Posted by: seattledizzygroup | May 18, 2013

Vestibular Rehabilitation from a Pilates Point of View

Pilates Presentation 3

Vestibular Rehab with a Pilates Spin

by Brett Lezamiz, PT, DPT, OCS

(Presented to Seattle Dizzy Group 5/11/13)

Pilates isn’t just about core strength or cranking out The Hundred.  It is a discipline with six core tenets: centering, concentration, control, precision (quality vs. quantity), breath, and flow that can add depth and variety as well as improved balance and stability to a vestibular rehabilitation program.

Core Principles of Pilates


The main focus of Pilates is to center the body, “The Powerhouse.”

All movement begins and is sustained through this center.


Joseph Pilates believed that “it is the mind that guides the body.”

We center the mind with the body in actions to bring the 5 aspects of the mind into the workout:  Intelligence, Intuition, Imagination, Will, and Memory.


Joseph Pilates didn’t call it Pilates, he called it the “Art of Controlology.”

When working from the center and with full concentration, we are able to maintain control of every movement, not allowing bad habits or gravity to take over.


“The benefits of Pilates depend solely on your performing the exercises exactly according to the instructions,” Joseph Pilates.

Work with Quality instead of Quantity.


The full workout is a flowing succession of exercises performed with vigorous dynamics.

Principles of Vestibular Rehabilitation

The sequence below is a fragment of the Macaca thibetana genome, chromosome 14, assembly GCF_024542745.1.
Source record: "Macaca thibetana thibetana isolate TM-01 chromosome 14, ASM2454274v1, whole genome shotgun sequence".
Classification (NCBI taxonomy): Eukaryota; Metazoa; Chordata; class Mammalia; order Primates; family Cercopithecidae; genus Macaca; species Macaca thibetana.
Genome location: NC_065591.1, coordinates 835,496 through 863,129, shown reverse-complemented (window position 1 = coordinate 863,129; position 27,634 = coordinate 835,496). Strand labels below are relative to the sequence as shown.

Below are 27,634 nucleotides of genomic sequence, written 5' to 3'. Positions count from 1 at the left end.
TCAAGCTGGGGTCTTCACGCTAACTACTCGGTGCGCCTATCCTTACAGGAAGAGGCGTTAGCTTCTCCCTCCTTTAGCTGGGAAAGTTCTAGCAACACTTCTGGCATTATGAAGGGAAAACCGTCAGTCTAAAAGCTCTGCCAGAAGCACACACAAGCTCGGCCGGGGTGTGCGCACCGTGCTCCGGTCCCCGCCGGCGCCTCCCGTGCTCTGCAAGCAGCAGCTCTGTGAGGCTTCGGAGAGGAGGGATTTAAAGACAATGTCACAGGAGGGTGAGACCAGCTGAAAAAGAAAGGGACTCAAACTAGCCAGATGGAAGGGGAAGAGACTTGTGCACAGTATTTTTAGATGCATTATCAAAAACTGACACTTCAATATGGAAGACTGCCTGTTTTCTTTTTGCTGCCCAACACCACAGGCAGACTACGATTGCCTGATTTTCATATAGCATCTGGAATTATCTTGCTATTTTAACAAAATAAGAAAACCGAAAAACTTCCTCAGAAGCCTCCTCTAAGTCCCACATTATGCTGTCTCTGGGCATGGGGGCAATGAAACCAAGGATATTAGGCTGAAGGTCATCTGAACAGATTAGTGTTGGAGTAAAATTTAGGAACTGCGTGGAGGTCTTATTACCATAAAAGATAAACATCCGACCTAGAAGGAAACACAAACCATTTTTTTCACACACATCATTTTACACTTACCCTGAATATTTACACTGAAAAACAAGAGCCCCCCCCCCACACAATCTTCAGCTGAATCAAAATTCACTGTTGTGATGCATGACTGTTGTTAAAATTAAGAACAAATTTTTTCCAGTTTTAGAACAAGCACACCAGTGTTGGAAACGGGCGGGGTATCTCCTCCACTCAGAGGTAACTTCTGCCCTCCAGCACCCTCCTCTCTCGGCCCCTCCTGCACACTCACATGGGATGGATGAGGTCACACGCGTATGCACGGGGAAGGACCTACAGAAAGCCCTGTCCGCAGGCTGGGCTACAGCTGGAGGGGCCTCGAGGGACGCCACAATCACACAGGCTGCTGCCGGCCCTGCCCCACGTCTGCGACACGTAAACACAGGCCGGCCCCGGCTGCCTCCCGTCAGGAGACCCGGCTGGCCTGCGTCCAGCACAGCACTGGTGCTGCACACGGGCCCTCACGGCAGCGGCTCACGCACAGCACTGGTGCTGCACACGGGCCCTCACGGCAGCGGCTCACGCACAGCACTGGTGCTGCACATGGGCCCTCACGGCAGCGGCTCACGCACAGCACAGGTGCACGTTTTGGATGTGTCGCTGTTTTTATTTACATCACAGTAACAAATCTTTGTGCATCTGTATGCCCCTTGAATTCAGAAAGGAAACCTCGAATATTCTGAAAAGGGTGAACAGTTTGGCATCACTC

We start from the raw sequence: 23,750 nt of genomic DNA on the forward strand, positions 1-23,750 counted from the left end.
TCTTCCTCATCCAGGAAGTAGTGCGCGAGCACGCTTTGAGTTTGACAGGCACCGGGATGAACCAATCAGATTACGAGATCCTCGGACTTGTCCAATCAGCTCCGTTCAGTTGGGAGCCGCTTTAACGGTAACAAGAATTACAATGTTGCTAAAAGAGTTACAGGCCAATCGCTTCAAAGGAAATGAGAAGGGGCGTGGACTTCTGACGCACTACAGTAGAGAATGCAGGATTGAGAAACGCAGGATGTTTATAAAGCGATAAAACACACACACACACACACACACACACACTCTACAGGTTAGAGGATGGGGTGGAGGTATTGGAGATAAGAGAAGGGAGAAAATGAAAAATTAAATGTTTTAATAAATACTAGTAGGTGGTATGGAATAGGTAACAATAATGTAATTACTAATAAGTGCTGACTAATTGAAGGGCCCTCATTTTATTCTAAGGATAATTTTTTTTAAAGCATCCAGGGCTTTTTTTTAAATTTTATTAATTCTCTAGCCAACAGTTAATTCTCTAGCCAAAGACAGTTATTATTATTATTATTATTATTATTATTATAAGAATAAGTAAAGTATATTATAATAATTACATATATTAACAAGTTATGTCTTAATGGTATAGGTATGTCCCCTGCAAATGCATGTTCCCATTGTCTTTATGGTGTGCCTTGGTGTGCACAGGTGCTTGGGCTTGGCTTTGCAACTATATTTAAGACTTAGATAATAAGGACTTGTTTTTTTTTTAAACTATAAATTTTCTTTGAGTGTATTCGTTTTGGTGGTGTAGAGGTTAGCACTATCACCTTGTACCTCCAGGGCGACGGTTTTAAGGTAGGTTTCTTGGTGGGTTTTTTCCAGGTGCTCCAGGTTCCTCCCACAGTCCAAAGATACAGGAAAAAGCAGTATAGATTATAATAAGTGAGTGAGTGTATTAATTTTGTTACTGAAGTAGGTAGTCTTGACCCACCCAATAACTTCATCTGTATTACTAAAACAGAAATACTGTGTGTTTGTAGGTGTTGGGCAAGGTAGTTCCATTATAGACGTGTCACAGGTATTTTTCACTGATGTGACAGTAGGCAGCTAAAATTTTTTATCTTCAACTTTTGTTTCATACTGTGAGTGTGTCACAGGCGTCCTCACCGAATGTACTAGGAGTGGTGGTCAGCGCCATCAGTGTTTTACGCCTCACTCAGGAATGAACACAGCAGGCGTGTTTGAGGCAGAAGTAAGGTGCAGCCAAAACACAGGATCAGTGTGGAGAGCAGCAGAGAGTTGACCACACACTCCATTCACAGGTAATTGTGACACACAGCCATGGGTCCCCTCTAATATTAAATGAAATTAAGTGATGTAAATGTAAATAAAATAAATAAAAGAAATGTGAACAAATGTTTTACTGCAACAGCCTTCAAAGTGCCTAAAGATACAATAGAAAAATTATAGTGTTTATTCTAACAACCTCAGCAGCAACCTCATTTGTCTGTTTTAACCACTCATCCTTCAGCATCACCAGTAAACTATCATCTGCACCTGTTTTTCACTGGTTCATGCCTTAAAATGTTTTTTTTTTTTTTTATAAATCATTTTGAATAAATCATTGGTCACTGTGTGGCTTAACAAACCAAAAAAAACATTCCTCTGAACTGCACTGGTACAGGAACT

– Small increase in symptoms

– Slow progression

– Step forward, step back

– Worse before better

– Must produce an “error signal”

– Movements and exposure to stimuli that challenge the vestibular system


– Reduce symptoms

– Improve quality of life

– Increase postural/gait stability

– Improve visual acuity

What techniques as clinicians do we use in vestibular rehabilitation to achieve these goals?

1.  Compensation: when there is damage to the vestibular system

2.  Habituation: with repeated exposure, builds tolerance to the stimulus

3.  Adaptation: long-term changes of the vestibular system that occur in response to the stimulus

4.  Substitution: use of alternative strategies to replace lost or compromised function

Sample exercise progression:

1.  Standing Wall Exercises

A. Quiet standing in Pilates stance

B. Target practice, smooth pursuit or x1 viewing exercise standing against wall in Pilates stance

C.  Coordination exercise (breathing with head movement)

D. Arm circles 5x each way – no head movement

E. ¼ squat with target practice or x1 viewing

F. What other variables could you change? (move away from wall!)

2.  Sitting Postural Exercises (TV exercises)

A. Quiet sitting with Powerhouse engaged

B. Quiet sitting with target practice, x1 viewing smooth pursuit, etc.

C. Sitting with arms folded at shoulder level

D. Just arms with target practice or x1 viewing

E. No arms with alternating knee bending, straightening

F. Arms with alt. knee bending straightening

G. No arms with alternating leg lifting, lowering

H. Arms with alt leg lifting, lowering

Other Pre-Pilates Exercises:

Look over shoulder

Look up/down

Shoulder circles

Lift up on toes

Press up on arms

Leg lifts Iying down